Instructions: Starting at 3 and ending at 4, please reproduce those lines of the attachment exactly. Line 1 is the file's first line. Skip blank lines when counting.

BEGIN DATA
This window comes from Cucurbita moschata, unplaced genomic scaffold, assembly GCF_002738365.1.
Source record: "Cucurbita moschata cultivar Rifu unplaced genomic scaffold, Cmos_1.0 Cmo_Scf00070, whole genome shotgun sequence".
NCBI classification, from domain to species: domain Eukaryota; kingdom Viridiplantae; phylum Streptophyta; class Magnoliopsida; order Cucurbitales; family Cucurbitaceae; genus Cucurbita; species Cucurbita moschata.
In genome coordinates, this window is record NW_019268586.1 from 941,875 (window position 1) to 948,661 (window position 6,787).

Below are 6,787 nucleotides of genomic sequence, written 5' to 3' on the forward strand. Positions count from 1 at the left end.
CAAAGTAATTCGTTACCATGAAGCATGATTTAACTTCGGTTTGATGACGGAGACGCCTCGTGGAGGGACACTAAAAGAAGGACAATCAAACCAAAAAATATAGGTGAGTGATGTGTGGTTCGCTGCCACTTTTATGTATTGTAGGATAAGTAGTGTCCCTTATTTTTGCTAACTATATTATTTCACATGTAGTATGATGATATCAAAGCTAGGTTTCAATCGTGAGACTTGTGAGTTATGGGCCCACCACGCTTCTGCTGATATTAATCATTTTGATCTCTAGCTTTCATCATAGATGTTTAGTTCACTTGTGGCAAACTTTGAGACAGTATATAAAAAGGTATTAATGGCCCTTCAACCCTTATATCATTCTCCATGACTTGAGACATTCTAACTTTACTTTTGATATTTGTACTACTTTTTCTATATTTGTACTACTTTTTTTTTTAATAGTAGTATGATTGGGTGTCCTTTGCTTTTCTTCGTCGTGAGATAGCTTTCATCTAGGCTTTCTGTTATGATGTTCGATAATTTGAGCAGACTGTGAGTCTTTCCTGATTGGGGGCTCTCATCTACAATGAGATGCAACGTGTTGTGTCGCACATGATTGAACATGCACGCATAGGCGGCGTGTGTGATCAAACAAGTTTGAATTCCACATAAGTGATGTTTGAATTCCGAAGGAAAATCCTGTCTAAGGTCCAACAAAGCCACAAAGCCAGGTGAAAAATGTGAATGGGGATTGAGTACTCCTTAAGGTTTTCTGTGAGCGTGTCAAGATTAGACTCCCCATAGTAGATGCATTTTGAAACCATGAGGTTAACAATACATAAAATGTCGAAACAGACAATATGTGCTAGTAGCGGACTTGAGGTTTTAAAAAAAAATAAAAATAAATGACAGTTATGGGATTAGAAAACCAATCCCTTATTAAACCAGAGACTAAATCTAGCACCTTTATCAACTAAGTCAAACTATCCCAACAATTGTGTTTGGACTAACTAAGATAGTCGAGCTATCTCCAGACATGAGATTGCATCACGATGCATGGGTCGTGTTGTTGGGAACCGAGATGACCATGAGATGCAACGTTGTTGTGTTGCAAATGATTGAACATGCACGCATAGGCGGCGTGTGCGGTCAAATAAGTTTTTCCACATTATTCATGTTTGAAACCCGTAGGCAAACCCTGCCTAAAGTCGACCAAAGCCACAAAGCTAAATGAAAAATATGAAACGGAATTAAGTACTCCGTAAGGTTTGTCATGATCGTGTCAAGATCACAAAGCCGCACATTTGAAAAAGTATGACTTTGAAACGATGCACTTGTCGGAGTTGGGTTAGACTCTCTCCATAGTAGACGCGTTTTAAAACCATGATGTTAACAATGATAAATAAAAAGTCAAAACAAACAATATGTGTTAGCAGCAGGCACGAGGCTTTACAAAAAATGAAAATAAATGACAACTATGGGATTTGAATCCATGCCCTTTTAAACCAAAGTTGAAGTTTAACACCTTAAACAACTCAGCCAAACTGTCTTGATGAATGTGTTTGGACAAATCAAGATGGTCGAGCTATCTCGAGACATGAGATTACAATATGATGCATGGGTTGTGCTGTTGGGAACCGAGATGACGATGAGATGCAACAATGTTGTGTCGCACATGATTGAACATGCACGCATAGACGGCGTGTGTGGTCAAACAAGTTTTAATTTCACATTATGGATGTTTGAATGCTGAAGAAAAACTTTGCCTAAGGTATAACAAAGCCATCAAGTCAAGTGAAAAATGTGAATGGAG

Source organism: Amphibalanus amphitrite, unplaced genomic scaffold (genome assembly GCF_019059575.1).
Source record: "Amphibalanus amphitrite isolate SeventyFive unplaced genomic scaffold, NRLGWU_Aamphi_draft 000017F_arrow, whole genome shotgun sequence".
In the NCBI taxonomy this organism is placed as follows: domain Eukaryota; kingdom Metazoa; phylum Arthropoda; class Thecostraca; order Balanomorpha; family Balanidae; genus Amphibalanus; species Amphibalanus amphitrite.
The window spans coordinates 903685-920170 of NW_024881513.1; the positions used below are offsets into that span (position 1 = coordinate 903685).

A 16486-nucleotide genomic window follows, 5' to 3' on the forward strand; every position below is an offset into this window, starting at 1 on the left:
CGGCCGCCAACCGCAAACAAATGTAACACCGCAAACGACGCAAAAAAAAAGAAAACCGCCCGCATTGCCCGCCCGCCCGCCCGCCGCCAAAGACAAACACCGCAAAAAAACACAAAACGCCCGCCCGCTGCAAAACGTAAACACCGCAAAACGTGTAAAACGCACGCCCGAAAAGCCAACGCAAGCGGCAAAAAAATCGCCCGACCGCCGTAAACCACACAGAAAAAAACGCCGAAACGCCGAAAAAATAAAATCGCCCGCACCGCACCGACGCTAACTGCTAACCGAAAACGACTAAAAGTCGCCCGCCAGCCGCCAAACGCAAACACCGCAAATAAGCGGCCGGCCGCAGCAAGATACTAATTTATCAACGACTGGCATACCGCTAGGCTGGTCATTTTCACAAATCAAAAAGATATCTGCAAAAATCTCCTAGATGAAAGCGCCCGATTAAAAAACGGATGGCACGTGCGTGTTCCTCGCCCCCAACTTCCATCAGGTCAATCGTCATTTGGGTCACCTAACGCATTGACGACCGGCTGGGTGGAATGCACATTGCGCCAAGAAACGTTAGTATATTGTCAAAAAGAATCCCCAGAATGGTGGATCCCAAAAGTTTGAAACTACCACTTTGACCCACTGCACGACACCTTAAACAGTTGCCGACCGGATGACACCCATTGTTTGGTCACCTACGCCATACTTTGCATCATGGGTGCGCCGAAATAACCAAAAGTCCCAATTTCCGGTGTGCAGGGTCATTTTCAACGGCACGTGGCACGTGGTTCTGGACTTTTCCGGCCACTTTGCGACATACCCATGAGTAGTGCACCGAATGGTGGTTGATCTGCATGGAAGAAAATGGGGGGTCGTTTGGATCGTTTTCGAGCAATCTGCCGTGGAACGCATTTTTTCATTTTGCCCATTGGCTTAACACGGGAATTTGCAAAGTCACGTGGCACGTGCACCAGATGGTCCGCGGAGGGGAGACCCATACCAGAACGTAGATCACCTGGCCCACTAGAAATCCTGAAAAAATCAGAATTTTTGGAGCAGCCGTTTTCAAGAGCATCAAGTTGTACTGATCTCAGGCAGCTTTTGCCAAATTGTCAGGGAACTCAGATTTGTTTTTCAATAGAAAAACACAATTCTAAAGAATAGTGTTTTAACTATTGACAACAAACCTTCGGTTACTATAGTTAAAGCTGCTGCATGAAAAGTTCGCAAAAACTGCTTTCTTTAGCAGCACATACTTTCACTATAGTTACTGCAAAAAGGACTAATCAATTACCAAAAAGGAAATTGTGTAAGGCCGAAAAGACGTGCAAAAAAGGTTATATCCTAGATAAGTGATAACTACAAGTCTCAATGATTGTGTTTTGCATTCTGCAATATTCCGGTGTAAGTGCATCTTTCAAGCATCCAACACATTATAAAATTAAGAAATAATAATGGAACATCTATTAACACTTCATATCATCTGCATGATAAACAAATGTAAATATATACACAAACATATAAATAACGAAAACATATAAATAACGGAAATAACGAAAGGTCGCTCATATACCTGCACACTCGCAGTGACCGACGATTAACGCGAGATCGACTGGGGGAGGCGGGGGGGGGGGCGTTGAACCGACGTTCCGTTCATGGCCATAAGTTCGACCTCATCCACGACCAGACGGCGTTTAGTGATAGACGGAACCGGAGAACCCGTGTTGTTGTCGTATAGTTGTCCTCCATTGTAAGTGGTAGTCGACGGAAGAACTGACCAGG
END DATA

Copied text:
NCBI classification, from domain to species: domain Eukaryota; kingdom Viridiplantae; phylum Streptophyta; class Magnoliopsida; order Cucurbitales; family Cucurbitaceae; genus Cucurbita; species Cucurbita moschata.
In genome coordinates, this window is record NW_019268586.1 from 941,875 (window position 1) to 948,661 (window position 6,787).